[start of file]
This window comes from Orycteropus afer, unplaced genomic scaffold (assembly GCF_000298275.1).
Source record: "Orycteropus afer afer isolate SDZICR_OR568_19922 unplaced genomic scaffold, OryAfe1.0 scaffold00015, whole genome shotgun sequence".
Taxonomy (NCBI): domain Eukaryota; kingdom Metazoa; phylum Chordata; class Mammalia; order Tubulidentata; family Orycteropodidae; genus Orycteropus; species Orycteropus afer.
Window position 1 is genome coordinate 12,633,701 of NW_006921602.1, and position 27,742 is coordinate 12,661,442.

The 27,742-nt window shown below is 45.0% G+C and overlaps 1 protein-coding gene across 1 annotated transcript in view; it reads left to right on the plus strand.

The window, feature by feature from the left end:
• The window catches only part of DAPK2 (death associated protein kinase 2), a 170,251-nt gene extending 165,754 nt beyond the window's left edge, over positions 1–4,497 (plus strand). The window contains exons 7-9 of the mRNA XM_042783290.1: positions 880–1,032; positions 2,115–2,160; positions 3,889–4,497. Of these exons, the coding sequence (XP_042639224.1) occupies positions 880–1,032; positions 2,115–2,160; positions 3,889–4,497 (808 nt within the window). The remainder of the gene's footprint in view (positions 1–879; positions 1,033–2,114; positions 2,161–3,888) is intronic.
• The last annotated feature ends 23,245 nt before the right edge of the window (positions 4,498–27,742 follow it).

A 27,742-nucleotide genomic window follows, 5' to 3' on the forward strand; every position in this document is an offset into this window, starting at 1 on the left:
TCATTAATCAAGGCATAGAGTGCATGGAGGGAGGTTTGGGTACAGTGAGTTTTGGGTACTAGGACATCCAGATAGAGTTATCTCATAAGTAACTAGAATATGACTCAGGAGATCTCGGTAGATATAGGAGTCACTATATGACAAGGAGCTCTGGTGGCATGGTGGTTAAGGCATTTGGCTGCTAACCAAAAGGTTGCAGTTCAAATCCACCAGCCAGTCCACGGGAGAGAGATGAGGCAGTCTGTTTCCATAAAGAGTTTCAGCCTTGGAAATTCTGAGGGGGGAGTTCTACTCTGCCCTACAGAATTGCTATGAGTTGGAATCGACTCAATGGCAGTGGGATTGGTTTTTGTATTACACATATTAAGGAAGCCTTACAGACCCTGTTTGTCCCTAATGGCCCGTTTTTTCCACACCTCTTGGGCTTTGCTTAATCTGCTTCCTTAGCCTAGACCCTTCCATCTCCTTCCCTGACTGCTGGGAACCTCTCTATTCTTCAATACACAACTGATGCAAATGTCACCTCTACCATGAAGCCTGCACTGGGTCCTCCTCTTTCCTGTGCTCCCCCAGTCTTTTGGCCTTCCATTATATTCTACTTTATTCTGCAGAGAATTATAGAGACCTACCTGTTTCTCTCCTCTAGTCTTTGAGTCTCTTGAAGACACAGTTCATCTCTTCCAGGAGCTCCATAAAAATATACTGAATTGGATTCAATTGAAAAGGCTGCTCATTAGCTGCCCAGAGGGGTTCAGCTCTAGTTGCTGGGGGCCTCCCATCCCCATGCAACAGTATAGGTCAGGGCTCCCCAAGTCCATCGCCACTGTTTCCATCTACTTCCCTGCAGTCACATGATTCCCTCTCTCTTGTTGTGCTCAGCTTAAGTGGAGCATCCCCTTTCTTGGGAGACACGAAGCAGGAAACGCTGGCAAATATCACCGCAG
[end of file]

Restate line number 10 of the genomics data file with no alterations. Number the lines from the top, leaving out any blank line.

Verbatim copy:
TCATTAATCAAGGCATAGAGTGCATGGAGGGAGGTTTGGGTACAGTGAGTTTTGGGTACTAGGACATCCAGATAGAGTTATCTCATAAGTAACTAGAATATGACTCAGGAGATCTCGGTAGATATAGGAGTCACTATATGACAAGGAGCTCTGGTGGCATGGTGGTTAAGGCATTTGGCTGCTAACCAAAAGGTTGCAGTTCAAATCCACCAGCCAGTCCACGGGAGAGAGATGAGGCAGTCTGTTTCCATAAAGAGTTTCAGCCTTGGAAATTCTGAGGGGGGAGTTCTACTCTGCCCTACAGAATTGCTATGAGTTGGAATCGACTCAATGGCAGTGGGATTGGTTTTTGTATTACACATATTAAGGAAGCCTTACAGACCCTGTTTGTCCCTAATGGCCCGTTTTTTCCACACCTCTTGGGCTTTGCTTAATCTGCTTCCTTAGCCTAGACCCTTCCATCTCCTTCCCTGACTGCTGGGAACCTCTCTATTCTTCAATACACAACTGATGCAAATGTCACCTCTACCATGAAGCCTGCACTGGGTCCTCCTCTTTCCTGTGCTCCCCCAGTCTTTTGGCCTTCCATTATATTCTACTTTATTCTGCAGAGAATTATAGAGACCTACCTGTTTCTCTCCTCTAGTCTTTGAGTCTCTTGAAGACACAGTTCATCTCTTCCAGGAGCTCCATAAAAATATACTGAATTGGATTCAATTGAAAAGGCTGCTCATTAGCTGCCCAGAGGGGTTCAGCTCTAGTTGCTGGGGGCCTCCCATCCCCATGCAACAGTATAGGTCAGGGCTCCCCAAGTCCATCGCCACTGTTTCCATCTACTTCCCTGCAGTCACATGATTCCCTCTCTCTTGTTGTGCTCAGCTTAAGTGGAGCATCCCCTTTCTTGGGAGACACGAAGCAGGAAACGCTGGCAAATATCACCGCAG